How to Offer Mental Health Interventions in School

An anxious teenager in study hallApproximately one in six youth ages six to seventeen in the U.S. have a mental illness; depression, anxiety and behavior disorders are among the most common. Data suggest that youth today are five times more likely to experience mental health problems compared to decades past. Today, the uncertainty that comes along with the COVID-19 pandemic is certainly detracting from students’ mental health and well-being. [Read more…]

The Silver Lining of Virtual Learning During COVID-19

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Children are heading back to school this month in many states across the nation. In most school districts, this is the first time that kids have been inside school buildings since COVID-19 spread across the U.S. in March. [Read more…]

What We Know About Summer Learning Loss: An Update

WavebreakmediaMicro/Adobe StockKids in the U.S. are well into the lazy days of summer.

Summer vacation – and in some cases, distance learning that felt like summer vacation! – started early this year for many youths when schools closed to slow the spread of the corona virus. For most kids, summer vacation marks a time when they are less engaged in educational pursuits like reading, math and problem solving. And with camps and day cares closed in many parts of the country, more kids than ever are spending extra time at home, and likely in front of screens. [Read more…]

Researchers Identify Unwarranted Medical Care Among Kids

Of course parents want their children to receive the most comprehensive, up-to-date and highest-quality medical care available. But medical researchers are finding that in a rush to adopt new medical practices and safeguard children’s health, providers may sometimes do more harm than good. [Read more…]

The Latest Evidence on Autism Diagnoses and Treatment

The medical conditions we now call “autism spectrum disorders” were first identified and labeled in the late 1930s. This group of disorders result in communication difficulties, repetitive behaviors, sensory issues, and problems with social interaction. The medical community’s understanding of these disorders and the best ways to treat them is constantly evolving. [Read more…]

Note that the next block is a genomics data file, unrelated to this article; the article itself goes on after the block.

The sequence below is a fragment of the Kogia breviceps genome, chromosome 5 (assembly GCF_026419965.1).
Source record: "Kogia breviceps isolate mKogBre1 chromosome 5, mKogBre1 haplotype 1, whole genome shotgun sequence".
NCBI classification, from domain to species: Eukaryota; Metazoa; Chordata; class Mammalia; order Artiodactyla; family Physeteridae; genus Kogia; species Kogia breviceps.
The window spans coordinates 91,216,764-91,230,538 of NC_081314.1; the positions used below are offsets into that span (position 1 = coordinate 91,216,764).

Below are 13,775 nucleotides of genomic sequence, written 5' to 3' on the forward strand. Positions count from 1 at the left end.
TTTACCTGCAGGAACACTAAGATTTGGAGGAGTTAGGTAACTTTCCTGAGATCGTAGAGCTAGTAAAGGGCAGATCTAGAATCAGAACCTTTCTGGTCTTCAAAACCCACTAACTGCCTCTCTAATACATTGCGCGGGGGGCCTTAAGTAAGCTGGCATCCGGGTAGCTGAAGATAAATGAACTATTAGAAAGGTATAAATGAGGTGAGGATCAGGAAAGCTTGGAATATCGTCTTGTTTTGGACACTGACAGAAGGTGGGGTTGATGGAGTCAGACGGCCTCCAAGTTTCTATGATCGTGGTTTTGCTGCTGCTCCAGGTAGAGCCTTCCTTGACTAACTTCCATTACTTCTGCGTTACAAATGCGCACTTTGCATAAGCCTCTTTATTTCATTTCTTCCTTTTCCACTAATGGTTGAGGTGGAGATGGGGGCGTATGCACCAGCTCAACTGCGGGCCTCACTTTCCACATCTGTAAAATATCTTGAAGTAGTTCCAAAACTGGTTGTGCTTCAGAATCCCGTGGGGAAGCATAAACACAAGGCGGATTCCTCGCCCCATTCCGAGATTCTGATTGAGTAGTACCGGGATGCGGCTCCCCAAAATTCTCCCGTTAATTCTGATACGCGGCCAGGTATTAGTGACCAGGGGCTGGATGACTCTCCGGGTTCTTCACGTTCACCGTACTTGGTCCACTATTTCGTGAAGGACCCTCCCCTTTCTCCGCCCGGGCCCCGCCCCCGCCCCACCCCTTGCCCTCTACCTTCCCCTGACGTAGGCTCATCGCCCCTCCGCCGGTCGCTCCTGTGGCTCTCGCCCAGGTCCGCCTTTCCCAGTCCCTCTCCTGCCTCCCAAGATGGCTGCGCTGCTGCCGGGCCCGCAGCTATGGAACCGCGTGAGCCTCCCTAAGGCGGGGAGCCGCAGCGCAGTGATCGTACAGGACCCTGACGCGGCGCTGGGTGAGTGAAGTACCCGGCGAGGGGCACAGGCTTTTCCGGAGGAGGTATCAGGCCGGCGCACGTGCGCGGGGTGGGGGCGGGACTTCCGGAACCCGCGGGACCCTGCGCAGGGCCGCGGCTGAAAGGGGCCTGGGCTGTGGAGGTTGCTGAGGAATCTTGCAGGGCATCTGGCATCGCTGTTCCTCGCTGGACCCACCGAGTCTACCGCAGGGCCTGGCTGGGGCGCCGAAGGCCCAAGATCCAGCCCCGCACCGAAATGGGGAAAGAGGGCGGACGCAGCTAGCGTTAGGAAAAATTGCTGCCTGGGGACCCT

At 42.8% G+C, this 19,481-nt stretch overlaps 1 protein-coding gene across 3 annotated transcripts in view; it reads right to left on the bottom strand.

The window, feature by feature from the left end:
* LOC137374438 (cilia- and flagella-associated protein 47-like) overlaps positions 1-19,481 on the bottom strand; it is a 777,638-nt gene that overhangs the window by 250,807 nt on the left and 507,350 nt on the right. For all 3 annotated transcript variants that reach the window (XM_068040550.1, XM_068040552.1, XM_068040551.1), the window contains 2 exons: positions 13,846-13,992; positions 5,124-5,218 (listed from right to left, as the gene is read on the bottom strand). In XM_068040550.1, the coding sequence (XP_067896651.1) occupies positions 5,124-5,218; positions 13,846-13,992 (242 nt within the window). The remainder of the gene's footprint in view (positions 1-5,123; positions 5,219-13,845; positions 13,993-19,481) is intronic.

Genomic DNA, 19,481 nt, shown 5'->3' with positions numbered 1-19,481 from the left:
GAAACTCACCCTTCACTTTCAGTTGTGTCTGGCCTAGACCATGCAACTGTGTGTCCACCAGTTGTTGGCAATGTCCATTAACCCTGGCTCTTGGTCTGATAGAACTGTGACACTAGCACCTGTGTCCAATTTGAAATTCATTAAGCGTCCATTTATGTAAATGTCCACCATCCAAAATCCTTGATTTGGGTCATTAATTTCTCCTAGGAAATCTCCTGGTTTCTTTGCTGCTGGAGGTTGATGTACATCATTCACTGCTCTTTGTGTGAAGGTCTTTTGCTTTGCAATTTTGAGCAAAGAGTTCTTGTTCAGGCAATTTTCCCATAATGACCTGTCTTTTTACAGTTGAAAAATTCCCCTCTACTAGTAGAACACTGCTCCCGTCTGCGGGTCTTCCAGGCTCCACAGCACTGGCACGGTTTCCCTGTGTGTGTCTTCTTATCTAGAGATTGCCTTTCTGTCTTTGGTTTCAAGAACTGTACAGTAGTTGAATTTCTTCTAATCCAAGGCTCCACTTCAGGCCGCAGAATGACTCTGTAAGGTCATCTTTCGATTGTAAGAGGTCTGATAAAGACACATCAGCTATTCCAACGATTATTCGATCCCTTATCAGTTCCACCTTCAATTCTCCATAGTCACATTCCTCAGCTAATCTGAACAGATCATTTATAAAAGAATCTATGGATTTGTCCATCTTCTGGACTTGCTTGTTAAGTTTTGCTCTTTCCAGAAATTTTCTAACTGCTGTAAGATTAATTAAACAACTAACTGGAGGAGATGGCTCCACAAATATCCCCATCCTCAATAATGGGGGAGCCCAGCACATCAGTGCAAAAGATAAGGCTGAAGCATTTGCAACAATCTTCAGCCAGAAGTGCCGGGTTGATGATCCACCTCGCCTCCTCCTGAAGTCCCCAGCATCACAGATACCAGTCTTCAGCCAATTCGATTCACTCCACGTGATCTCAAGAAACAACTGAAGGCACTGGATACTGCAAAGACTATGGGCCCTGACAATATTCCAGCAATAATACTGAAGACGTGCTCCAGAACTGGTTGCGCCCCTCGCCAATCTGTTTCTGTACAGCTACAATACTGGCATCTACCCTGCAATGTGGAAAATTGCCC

What We Know About The Measles Comback

The measles is back. This viral illness – one of the most contagious known – can cause serious complications and death among young children. Although eradicated in the U.S. in the year 2000, it has been staging a steady comeback. [Read more…]

What Can We Do About Youth Homelessness?

Somewhere between 1 and 1.7 million youth under the age of 18 are homeless in the United States, with often destructive consequences.  Young people who experience homelessness are at high risk for a variety of physical and mental health problems, violence and early death. [Read more…]

How Racism Affects Youth Health and Well-being

We’ve written previously about how racism affects the health and well-being of millions of Americans. The evidence demonstrates that people who experience racial discrimination are more likely to have a range of health problems, including poorer mental health and a lower quality of life.

[Read more…]

What to Do If a Loved One Self-Injures

Research shows that approximately 17 percent of youth intentionally injure themselves at some point – not in an effort to take their own lives, but as a cry for help or an emotional release. Self-injury is most common among teenagers, and more common among sexual minorities and youth with mental health disorders. [Read more…]

The Evidence on Elder Wisdom

For most people, the approaching holiday season includes more time with the extended family, including the elder generation.

Unfortunately, older adults are often diminished in the popular media and by society as a whole; they are frequently portrayed as sick, frail, unproductive and behind-the-times. Yet there’s an expansive body of evidence that demonstrates the benefits of older adults’ wisdom and the value of fostering communication across generations. [Read more…]

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